On profiling Bruce Arthur and Cathal Kelly for the Ryerson Review of Journalism
“Interviewing and meeting some of the writers and reporters I spent growing up reading was a privilege. I had to be critical but fair; opinionated but balanced.”
In a small town just north of Toronto, I would sit at my kitchen table patiently waiting my turn to have the last pick of the Toronto Star. My father read his sections first, mostly business and sports, and then my two older brothers would follow suit. If I was lucky, they would throw me my section. Mine, exploding with colour was the easiest section for a six-year-old to read. I started with the cartoons and then, as soon as I could stop pretending and actually read, I’d gravitate to sports. I would sit there scanning the stories, reading column by column for hours. These stories, written years ago, were by the very people featured in this story for the Ryerson Review of Journalism.
The tradition of reading the morning paper stayed with me long after leaving my hometown. Interviewing and meeting some of the writers and reporters I spent growing up reading was a privilege. I had to be critical but fair; opinionated but balanced. When eating meatloaf and scalloped potatoes in the media room of the Air Canada Centre I remember listening to Bruce Arthur talk about his children and building a basketball net. It was easy to sit back and enjoy their company. But I constantly reminded myself ‘I am here reporting on them. Just like in sports, I may be a fan but I need to remain critical of my subjects.’
The writing process was enjoyable as I tried to position two very different characters around a question that no one seemed to have an answer for. “What can save sports sections?” I asked every single person I interviewed, over 50, but no one had an answer. Many, if they tried, ended up flustered for words. Both Kelly and Arthur got tongue-tied trying to help me get to the answer of this, often saying they weren’t sure. It seemed that they focused on their stories, writing something compelling, instead of spending time trying to fix newspapers.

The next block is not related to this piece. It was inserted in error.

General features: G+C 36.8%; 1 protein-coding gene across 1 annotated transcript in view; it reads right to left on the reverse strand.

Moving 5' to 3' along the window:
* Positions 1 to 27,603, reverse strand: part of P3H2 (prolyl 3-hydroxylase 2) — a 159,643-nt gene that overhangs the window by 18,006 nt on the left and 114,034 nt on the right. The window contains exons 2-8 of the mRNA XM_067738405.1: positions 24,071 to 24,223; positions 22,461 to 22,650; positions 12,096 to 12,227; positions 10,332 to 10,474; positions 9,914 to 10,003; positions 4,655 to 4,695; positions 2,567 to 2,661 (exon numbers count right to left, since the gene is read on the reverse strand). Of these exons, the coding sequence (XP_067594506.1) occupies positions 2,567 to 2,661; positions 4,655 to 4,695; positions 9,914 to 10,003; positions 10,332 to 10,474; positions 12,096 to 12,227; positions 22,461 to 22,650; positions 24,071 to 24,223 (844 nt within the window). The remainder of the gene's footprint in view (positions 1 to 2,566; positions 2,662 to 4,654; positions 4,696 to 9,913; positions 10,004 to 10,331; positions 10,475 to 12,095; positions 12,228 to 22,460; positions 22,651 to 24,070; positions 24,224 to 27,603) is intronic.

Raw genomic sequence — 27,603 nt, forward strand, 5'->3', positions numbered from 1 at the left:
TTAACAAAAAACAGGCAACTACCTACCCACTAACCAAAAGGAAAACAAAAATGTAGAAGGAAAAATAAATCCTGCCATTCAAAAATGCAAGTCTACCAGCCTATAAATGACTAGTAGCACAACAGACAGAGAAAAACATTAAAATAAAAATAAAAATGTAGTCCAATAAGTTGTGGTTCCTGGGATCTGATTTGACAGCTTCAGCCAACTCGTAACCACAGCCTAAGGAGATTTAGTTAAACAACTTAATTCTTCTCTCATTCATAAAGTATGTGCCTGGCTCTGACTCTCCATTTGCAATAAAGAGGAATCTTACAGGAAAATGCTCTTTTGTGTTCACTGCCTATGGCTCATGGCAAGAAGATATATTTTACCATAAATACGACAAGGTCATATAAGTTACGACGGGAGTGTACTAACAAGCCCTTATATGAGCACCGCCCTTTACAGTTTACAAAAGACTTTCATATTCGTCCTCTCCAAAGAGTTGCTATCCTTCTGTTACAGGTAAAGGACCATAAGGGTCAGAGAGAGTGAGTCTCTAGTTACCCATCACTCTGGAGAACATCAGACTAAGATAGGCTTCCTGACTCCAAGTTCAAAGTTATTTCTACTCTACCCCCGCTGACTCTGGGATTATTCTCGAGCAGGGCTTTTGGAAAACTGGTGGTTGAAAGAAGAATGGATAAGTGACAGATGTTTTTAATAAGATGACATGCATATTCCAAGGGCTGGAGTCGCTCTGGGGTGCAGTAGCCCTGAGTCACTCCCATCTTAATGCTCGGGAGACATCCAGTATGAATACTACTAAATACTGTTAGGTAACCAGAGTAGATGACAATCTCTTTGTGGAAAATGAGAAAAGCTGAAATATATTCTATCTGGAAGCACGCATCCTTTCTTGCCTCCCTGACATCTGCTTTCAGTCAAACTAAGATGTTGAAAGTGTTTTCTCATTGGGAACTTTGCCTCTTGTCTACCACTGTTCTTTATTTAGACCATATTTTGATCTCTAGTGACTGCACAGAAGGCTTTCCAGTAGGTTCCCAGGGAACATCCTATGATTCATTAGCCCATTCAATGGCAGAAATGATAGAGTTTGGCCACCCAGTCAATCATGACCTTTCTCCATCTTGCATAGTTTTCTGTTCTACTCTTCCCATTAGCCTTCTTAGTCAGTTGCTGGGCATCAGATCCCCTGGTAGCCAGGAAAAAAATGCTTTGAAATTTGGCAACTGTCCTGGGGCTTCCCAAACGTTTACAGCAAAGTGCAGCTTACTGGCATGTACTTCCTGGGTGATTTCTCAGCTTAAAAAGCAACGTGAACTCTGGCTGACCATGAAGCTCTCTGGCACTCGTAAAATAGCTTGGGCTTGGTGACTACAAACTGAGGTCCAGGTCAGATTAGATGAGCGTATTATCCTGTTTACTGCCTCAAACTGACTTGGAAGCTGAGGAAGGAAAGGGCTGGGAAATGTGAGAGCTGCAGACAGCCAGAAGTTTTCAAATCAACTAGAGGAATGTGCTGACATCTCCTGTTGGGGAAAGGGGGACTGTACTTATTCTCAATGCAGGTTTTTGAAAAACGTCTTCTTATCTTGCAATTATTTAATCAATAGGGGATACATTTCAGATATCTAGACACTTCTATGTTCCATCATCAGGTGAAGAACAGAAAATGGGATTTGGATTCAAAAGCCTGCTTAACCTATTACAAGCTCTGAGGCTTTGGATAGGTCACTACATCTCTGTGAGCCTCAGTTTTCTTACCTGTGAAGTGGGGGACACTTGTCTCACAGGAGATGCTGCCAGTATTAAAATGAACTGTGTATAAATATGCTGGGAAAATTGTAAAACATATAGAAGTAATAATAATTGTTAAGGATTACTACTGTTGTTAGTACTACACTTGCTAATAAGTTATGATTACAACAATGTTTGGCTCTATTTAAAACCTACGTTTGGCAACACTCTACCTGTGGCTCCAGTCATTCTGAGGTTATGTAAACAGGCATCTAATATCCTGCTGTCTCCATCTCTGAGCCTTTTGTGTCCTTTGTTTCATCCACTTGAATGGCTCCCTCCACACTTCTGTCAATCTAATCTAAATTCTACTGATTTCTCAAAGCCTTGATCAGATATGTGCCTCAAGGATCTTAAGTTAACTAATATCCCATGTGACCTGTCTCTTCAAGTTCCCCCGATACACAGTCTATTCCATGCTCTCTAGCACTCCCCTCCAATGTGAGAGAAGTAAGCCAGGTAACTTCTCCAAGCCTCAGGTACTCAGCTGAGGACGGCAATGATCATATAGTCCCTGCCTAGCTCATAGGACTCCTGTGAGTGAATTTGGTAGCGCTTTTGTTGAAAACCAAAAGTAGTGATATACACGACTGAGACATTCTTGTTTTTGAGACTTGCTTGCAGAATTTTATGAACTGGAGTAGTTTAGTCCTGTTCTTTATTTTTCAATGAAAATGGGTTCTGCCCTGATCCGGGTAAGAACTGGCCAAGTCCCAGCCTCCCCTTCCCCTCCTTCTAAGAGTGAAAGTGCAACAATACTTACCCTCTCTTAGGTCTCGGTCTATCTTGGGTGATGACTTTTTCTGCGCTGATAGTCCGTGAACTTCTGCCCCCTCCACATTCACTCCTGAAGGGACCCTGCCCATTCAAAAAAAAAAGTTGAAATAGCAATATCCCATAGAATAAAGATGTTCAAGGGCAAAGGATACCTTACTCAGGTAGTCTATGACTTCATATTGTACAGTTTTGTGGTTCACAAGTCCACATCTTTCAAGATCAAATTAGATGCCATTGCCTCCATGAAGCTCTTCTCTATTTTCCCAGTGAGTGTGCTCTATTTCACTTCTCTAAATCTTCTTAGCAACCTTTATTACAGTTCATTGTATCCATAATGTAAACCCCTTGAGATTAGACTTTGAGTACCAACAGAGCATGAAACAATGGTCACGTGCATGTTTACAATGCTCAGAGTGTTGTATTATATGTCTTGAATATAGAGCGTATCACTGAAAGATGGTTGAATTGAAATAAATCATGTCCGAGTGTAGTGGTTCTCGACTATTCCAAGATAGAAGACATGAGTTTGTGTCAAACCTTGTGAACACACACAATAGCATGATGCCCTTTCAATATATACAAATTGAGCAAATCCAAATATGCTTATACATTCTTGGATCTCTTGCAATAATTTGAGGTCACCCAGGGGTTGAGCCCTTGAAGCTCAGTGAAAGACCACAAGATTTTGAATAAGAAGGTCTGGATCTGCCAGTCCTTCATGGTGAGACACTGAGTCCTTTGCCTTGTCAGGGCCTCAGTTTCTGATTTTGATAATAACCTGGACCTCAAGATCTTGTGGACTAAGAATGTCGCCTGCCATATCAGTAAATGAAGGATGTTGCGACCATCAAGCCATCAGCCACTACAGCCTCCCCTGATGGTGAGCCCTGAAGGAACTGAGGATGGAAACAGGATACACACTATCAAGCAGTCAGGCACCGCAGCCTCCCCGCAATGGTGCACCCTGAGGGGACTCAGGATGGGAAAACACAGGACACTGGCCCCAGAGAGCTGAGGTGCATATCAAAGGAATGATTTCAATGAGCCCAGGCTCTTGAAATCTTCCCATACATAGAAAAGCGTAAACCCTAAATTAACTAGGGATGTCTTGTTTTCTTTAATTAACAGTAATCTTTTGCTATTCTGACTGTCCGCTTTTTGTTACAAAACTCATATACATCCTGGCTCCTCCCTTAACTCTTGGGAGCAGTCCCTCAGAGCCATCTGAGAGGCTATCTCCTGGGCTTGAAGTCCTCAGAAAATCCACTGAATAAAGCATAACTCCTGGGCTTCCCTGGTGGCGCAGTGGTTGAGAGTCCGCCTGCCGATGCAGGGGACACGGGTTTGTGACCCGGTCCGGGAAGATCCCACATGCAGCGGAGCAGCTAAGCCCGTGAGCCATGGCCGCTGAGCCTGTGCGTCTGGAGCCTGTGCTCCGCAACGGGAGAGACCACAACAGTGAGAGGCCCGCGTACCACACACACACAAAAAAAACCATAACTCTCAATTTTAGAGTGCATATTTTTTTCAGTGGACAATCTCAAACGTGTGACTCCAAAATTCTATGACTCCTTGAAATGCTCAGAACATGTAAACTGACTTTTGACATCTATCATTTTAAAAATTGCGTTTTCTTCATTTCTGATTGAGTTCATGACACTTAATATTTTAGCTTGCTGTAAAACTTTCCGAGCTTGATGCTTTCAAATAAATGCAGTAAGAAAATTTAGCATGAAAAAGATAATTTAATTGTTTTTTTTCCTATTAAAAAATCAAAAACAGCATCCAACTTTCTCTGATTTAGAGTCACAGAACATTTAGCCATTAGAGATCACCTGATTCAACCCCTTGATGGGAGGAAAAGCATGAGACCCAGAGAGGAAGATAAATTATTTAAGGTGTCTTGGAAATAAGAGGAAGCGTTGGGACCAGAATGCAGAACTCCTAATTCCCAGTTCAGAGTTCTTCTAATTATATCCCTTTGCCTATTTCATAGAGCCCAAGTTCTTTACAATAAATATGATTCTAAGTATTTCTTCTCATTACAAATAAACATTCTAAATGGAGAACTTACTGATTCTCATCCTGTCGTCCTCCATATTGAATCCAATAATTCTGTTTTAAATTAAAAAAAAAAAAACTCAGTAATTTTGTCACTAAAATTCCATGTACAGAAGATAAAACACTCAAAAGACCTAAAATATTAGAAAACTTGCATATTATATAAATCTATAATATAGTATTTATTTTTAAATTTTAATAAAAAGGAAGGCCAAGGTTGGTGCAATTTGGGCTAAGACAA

Dressed in a navy blue suit, Cathal Kelly sits on the edge of his seat hunched over his MacBook Air. Other writers in Toronto’s Rogers Centre press box sit back in their chairs, some chatting, others racing to finish their first stories of the day. Many are dressed in T-shirts and shorts to stay cool in the heat. It’s 1:07 p.m. and R.A. Dickey has just thrown the first pitch for the Toronto Blue Jays, but Kelly keeps his head down as a grin forms at the corners of his mouth. After years of covering baseball he relies on the crack of the bat to get his attention—even the screaming fans can’t break his focus when he is writing. Now he’s the only one whose eyes aren’t on the diamond. The sports columnist for The Globe and Mail writes quickly without stopping, mumbling quietly to himself. The only reason he stays in the press box is to avoid missing anything, but his column is unlikely to change unless “someone throws a grenade on the field.” He finishes his 800-word column just after the seventh-inning stretch. “I am not a nuts-and-bolts guy,” he says. “I want people to read it and have a laugh, think that five minutes was worth it.”
A couple of weeks later, Bruce Arthur is in Toronto’s Air Canada Centre, eating ham and scalloped potatoes in the media room before he heads up to the narrow press box in the rafters. The Toronto Star sports columnist slides in his earbuds to drown out the noise of the hockey pre-game show and writes his lede before checking Twitter, which he says helps him think. Beside him, Star beat reporter Kevin McGran has already started to write his story. After Toronto Maple Leafs sniper Phil Kessel scores in overtime, all the other reporters run to the locker room, but Arthur heads for the eerily quiet media room.
Later, McGran rushes in. “I wish I had more time,” he says. Arthur’s column is almost finished and he hurries to the locker room so he doesn’t miss the players. He talks to a few, then joins the rest of the reporters listening to then-head coach Randy Carlyle. Arthur stands off to the side intently focusing on his notebook. But instead of writing notes, he’s doodling a cartoon face with beady eyes—the same face he often draws to help him process information.
As two of Canada’s best sports columnists, Kelly and Arthur rarely have to worry about writing game recap stories. Their ability to blend culture and sport in their writing is a far more valuable offering. In 2014, crosstown papers scooped up both Arthur and Kelly. First, the Globe snatched Kelly from the Star, and then the Star raided the National Post for Arthur.
Sports sections are struggling to bring in new readers and keep existing ones in the face of increasing competition. But they still have their ringers: columnists with distinctive voices who cut through the clutter and keep readers coming back.
To read the rest of “Prize Fighters,” please go to the Ryerson Review of Journalism’s website, where it was originally published.
Photo by Laura Arsie.